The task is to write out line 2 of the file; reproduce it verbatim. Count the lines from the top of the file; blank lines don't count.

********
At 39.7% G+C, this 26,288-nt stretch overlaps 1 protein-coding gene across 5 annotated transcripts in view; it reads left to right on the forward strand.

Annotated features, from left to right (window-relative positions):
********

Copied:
Annotated features, from left to right (window-relative positions):